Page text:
1: You should scan everywhere a wireless client in-scope may reach, but also everywhere near all locations that are in-scope. Outdoor scans is not neccessary if you don't also have wifi clients operating outside, like in-scope workers being on the outside locations with their laptops and surfing. But a scan along the inside of the perimeter of the PCI DSS zone is a must, but also somewhere in the middle regions so you don't miss out a AP that transmit weakly in the middle.
This effectively means you also need to, if you have remote workers:
- Implement a mandatory VPN or encryption, that cannot be turned off by the remote workers, that will take the airspace out of scope. Note that its not enough to just enforce VPN/encryption while working with card data, as a malicious individual might insert malware while the computer is off-VPN. This method will mean captive portals will not work. (WLAN encryption does not count)
- OR, Programmatically disable the wifi card on remote workers using some device management, while they are off-site.
Else, every location that the device visits, effectively becomes in-scope. Good luck enforcing PCI DSS for a hotel lobby or hotel room.
However, self-service locations as you say, does not neccessary need to be scanned. If you make the solution P2PE (Point-to-Point Encryption) and UPT (Unattended payment terminal) approved, and ensure the personell at the self service location does NOT have access to encryption keys, you have taken the local end of the self-service location off-scope, and no Wifi scan is neccessary. However, the actual P2PE/UPT terminal is still in scope.
You need to think "What happens if someone puts a rogue access point here - eg a malicious access point, that either distributes malware, or steals data, and tricks a machine or human to connect to it, perhaps by having the same SSID". Same with a malicious individual that inserts a access point in the in-scope network.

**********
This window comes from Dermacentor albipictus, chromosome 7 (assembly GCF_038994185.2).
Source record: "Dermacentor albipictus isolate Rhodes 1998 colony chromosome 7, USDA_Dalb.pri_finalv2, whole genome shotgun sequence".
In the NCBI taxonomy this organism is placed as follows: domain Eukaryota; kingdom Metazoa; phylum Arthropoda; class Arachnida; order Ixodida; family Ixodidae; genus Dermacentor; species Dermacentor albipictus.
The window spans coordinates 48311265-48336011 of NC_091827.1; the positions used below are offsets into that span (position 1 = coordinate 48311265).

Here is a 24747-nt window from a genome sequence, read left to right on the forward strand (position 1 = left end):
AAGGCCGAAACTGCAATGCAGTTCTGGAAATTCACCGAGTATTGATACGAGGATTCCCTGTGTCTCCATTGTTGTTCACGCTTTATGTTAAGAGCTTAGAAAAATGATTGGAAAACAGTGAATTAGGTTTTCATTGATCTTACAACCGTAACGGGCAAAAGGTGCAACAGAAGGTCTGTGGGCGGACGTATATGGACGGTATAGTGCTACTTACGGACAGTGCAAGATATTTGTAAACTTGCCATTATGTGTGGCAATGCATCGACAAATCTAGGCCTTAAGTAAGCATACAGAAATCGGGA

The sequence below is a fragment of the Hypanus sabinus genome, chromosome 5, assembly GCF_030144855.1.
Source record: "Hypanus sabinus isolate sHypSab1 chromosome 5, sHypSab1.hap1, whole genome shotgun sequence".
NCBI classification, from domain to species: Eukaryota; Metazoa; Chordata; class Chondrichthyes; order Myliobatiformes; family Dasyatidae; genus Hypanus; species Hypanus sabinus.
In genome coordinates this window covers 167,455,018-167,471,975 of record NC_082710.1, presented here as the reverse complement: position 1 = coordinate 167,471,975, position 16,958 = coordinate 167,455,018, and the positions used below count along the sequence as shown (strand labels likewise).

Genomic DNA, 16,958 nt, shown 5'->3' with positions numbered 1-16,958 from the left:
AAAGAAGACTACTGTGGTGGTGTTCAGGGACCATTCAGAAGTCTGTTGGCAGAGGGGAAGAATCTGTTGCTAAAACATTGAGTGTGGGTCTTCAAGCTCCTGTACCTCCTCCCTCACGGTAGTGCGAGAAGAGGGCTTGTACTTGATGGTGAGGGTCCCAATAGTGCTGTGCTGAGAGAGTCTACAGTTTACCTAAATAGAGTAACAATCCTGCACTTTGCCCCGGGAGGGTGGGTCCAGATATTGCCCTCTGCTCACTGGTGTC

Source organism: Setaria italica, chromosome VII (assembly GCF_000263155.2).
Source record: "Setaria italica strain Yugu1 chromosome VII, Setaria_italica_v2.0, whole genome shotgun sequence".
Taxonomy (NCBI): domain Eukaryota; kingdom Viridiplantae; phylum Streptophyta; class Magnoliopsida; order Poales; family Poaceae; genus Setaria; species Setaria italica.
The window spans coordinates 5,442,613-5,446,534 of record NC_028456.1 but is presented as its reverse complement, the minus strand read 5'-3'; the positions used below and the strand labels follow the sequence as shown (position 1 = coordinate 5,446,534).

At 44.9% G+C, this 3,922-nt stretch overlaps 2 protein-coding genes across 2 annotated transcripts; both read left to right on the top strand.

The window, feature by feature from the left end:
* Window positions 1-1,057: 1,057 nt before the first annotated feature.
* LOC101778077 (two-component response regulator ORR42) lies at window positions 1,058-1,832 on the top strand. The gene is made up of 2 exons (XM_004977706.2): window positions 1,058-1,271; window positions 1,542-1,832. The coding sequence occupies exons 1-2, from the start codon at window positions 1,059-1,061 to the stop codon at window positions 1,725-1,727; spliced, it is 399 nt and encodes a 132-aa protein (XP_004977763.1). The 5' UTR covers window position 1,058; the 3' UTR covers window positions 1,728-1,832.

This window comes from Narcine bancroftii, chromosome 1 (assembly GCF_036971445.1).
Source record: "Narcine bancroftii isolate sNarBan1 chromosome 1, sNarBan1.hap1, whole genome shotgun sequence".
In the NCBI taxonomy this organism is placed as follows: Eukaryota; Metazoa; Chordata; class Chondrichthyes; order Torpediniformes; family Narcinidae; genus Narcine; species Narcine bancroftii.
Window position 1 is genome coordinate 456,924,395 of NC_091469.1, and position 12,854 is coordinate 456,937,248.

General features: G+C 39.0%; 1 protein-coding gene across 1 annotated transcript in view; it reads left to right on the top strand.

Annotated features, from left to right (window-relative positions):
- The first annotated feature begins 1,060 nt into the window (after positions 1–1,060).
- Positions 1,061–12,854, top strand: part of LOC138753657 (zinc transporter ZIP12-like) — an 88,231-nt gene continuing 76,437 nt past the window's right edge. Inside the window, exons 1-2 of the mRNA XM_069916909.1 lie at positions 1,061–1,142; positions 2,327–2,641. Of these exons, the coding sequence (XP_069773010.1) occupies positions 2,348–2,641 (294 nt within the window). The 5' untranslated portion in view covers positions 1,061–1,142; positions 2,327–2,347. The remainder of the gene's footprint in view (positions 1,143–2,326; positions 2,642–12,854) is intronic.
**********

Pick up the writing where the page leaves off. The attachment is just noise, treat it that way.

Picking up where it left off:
2: A PC with decent wifi will work, but you also need tools that allow you to record or monitor the MAC adress of the AP, and also watch all access points reachable (eg multiple access point with same SSID should not be consolidated into one). You also need a decent antenna, as a built-in antenna in a laptop might be not enough to detect APs far enough away.
You need to prepare for the worst, like a worker putting a decent antenna and accesses a rogue access point.
The solution must also be able to record P2P access points, so a Android mobile is not sufficent, as viewing P2P access points on a android requires root.
And to elaborate your question/answer too:
You also need an action program, IF a rogue or unauthorized AP is found. For a unauthorized AP, its easy as just tracking it up and then disconnecting it from your network. (unauthorized AP = a AP that is connected to a network without authorization from the network admin, regardless of SSID)
A rogue access point (which is defined by a access point having the same SSID or MAC as an "authorized" access point, but may be located anywhere) is a bit more difficult to deal with. As a rogue access point might not be in your network/facilities at all, it might be at the neighbor's facilities, you may need to resort to legal actions to get rid of that. You could begin tracking it, and when its rough location is located, send a cease and desist letter to the manager of that building, and even send FCC or Police on that location.
Naming a AP same as a someone involved in payment cards, in an effort to get those to connect to that, its a clear computer misuse violation and could be classified as fraud too.
Another solution may be spoofing deauth packets for that rogue access point (some rogue AP scanners can do this automatically after detecting a rogue one) to prevent a authorized in-scope client from connecting to the rogue one, but this may have its own legal complications, as you are interfering with equipment you don't own or have authorization to operate.